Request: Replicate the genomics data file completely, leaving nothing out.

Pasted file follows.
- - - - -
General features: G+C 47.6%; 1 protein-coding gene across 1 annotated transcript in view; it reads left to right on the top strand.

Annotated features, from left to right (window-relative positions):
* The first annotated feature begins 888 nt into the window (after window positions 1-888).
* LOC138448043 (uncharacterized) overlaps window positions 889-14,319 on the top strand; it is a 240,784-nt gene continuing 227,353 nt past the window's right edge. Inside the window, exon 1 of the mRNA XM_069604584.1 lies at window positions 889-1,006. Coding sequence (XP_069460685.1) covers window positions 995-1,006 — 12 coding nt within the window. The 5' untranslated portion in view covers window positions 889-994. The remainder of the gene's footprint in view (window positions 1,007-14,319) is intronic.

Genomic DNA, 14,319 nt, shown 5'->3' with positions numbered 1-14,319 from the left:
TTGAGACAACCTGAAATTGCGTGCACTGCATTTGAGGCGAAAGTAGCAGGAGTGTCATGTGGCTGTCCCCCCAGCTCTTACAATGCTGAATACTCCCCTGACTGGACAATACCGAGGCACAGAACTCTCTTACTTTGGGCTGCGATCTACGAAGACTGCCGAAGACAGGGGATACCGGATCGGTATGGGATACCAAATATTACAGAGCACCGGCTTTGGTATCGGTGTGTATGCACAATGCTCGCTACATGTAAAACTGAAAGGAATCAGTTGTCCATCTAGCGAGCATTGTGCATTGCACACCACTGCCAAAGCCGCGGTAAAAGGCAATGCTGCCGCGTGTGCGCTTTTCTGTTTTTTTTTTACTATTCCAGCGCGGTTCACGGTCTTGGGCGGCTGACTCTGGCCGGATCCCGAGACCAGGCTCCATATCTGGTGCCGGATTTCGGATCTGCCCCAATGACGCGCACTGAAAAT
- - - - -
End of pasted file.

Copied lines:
General features: G+C 47.6%; 1 protein-coding gene across 1 annotated transcript in view; it reads left to right on the top strand.

Annotated features, from left to right (window-relative positions):
* The first annotated feature begins 888 nt into the window (after window positions 1-888).
* LOC138448043 (uncharacterized) overlaps window positions 889-14,319 on the top strand; it is a 240,784-nt gene continuing 227,353 nt past the window's right edge. Inside the window, exon 1 of the mRNA XM_069604584.1 lies at window positions 889-1,006. Coding sequence (XP_069460685.1) covers window positions 995-1,006 — 12 coding nt within the window. The 5' untranslated portion in view covers window positions 889-994. The remainder of the gene's footprint in view (window positions 1,007-14,319) is intronic.

Genomic DNA, 14,319 nt, shown 5'->3' with positions numbered 1-14,319 from the left:
TTGAGACAACCTGAAATTGCGTGCACTGCATTTGAGGCGAAAGTAGCAGGAGTGTCATGTGGCTGTCCCCCCAGCTCTTACAATGCTGAATACTCCCCTGACTGGACAATACCGAGGCACAGAACTCTCTTACTTTGGGCTGCGATCTACGAAGACTGCCGAAGACAGGGGATACCGGATCGGTATGGGATACCAAATATTACAGAGCACCGGCTTTGGTATCGGTGTGTATGCACAATGCTCGCTACATGTAAAACTGAAAGGAATCAGTTGTCCATCTAGCGAGCATTGTGCATTGCACACCACTGCCAAAGCCGCGGTAAAAGGCAATGCTGCCGCGTGTGCGCTTTTCTGTTTTTTTTTTACTATTCCAGCGCGGTTCACGGTCTTGGGCGGCTGACTCTGGCCGGATCCCGAGACCAGGCTCCATATCTGGTGCCGGATTTCGGATCTGCCCCAATGACGCGCACTGAAAAT